|Famous Names: boundary chocolates|
Remember these? Christmas chocolates for grown-ups. At least they only ever made an appearance in our house at the end of the year and they belonged strictly in adult territory. Only the Harvey's Bristol Cream one blurred the boundary line. Perhaps because, at the end of the 1960s, I was allowed half a glass of sherry at Christmas then that little barrel of chocolate filled with the sweet, dark syrup was also viewed as an acceptable trespass.
I do not know, yet, whether there is a little barrel of chocolate inside this box a friend gave me a couple of days ago. I am reluctant to open it and discover plain and uninspiring chocolate blocks, design beaten into submission by the passing years. I am also keeping possible disappointment at arm's length because the memory is a sweet one too: biting off the top, drinking the contents then allowing the remainder of the sherry infused barrel to melt on my tongue. There was risk involved in that approach though: a less than clean bite resulted in a full chin dribble.
I had no idea these liqueur chocolates were still being manufactured. They're made by Elizabeth Shaw, a brand named for the woman who developed the much appreciated mint crisp in her kitchen in the 1930s. And I am sure we used to have a box filled with just the Harvey's Bristol Cream variety although only this Signature Collection and a Whiskey Collection are currently available.
Harvey's was THE sherry of taste in the 1960s. And even my youthful palate could tell the difference between a sip of the good stuff and the decidedly inferior British Sherry or Emva Cream Cyprus Sherry my Aunty Beryl used to pull out of the sideboard during the compulsory Christmas-time family visit.
That was forty to forty five years ago. And this photograph, fifty-two years ago. Santa looks a little thin in the face. And I do not remember what the small wrapped present contained. A snow-globe would have been good. And it's the right shape.
Perhaps I am hesitant about opening the box of Famous Names because I do not want to disturb the memory with a different reaction. It's not that I want to enshrine the past as a place that's better than the present. But there's no harm in framing it with a certain amount of tenderness.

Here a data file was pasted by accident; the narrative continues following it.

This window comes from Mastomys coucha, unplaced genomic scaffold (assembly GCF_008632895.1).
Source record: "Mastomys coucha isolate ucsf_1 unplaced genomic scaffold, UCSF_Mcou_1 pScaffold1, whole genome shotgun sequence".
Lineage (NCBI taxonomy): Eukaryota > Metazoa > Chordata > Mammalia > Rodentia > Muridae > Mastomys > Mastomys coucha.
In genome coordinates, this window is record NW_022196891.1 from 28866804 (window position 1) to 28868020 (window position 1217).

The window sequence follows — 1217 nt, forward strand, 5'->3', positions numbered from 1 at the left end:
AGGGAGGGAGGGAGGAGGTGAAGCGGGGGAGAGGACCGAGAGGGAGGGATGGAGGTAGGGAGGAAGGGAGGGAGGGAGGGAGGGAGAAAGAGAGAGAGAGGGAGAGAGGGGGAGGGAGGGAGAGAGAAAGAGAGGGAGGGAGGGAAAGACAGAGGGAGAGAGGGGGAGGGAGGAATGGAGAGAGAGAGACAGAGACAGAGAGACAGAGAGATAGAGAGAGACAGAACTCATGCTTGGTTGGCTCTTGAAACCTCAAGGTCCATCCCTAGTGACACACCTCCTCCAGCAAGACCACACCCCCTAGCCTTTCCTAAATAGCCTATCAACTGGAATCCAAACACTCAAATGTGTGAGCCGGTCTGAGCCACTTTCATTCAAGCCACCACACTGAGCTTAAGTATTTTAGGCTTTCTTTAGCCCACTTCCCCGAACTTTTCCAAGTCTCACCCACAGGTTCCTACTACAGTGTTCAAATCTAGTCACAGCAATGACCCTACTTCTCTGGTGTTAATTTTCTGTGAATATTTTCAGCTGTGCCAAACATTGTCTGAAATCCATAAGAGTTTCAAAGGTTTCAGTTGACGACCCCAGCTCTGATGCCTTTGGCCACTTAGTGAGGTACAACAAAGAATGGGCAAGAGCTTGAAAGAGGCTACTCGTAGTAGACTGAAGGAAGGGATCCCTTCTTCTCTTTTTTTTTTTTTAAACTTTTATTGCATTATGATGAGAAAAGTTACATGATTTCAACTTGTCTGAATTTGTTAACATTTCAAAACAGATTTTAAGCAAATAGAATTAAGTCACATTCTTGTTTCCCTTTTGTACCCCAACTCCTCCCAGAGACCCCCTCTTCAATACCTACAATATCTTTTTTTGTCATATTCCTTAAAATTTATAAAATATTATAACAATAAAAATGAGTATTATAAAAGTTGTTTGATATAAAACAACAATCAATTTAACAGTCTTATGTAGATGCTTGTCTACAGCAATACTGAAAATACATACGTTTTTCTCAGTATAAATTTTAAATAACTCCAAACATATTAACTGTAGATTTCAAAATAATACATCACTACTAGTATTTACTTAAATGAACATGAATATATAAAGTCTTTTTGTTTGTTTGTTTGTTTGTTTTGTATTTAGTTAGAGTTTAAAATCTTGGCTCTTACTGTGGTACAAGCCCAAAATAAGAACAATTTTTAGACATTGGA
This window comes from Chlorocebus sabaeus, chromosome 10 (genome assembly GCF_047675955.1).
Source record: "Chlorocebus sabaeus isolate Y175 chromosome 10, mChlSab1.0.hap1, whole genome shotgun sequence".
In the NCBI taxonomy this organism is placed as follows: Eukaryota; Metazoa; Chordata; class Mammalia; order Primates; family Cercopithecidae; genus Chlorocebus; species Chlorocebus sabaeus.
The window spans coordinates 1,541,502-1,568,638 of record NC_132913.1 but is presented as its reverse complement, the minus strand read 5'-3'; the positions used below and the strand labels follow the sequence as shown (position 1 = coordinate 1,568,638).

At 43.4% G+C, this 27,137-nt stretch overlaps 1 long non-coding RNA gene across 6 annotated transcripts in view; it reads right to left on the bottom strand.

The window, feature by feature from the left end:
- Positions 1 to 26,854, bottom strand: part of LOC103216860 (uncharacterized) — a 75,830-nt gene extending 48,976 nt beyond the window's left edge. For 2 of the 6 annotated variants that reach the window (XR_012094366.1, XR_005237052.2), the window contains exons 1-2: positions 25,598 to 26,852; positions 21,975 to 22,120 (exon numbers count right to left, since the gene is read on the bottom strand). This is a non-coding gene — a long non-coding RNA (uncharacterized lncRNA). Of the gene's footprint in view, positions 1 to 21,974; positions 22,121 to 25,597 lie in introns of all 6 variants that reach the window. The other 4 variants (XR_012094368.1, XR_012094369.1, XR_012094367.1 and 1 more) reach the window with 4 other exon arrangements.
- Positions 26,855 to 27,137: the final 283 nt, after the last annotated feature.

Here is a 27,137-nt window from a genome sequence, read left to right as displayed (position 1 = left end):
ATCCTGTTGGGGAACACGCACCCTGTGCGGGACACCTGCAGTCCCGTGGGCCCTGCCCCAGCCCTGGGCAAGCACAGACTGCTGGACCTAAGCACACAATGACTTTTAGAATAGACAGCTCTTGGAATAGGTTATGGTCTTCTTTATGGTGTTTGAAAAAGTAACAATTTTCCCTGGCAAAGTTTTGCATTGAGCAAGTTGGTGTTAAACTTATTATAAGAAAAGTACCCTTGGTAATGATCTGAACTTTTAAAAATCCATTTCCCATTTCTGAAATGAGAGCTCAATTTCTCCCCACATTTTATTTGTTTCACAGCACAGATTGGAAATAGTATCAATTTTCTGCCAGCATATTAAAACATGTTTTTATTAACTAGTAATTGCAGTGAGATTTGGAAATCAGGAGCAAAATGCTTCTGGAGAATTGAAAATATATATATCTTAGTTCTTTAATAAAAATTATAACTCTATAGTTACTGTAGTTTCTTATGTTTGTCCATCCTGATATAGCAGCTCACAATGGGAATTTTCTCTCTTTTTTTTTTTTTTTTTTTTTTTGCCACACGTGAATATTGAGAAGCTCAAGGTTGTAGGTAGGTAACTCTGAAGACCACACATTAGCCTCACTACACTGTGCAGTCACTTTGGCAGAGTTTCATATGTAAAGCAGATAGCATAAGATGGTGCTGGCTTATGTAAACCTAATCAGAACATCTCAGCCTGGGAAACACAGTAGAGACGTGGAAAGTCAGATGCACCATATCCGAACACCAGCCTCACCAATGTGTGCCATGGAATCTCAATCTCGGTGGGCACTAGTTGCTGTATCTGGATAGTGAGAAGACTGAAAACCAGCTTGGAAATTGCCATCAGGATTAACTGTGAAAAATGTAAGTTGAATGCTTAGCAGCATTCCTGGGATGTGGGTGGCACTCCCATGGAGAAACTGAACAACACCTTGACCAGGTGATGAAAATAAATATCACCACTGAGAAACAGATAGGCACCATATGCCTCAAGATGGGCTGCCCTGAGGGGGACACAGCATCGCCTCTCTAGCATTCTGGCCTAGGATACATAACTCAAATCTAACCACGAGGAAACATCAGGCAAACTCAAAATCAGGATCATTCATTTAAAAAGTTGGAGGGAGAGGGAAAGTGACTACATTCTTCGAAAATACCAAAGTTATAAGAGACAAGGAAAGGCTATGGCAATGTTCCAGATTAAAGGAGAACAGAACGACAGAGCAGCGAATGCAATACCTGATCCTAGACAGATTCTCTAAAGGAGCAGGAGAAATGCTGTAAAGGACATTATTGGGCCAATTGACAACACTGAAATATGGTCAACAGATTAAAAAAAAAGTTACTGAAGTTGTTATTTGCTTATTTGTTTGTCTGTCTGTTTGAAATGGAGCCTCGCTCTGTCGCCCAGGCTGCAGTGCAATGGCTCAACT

One Christmas morning my sister, Shan, and I crept downstairs while it was still dark and opened the living room door on absence. Not a single present. This couldn't be right. Had Mam and Dad forgotten? The shivers that ran through us, only dressed in our nighties, were not from the winter temperature in a house before the days of central heating. My big sister took the initiative. Our presents had to be somewhere else. And they were. In the front room where Mam and Dad had thoughtfully left the gas fire on low so we wouldn't be cold. Although we still carried everything into the living room, one by one, including the big hand-made dolls' house Daddy had been papering the roof of the night before. Because the living room was where they belonged.
I might open the box tonight. Try that Harvey's Bristol Cream chocolate. Now that I've captured that memory, preserved it in words, I think I'll cope with the outcome.
Hungry Writing Prompt
Write about waking up on Christmas morning.
I've got a picture showing my brother and myself with the same Santa. I don't know the year but I would guess 1961 like yours. The photo has the same chair and background. I have a feeling the shop was in Swansea not Port Talbot but I could be wrong.
Happy New Year
An old Sandfields boy
An old Sandfields boy
I think it might be David Evans in Swansea? Does that sound familiar. That's where Mam thinks it was.
My only memory of the British Steel Christmas parties is tables piled high with presents (in age groups) in the main cafeteria and having to choose one. My present must have been placed on the wrong table as I was about 7 and ended up with a toddler's 'fit the shape in the right hole' toy!!
Thanks for that. Swansea would fit with my initial thoughts.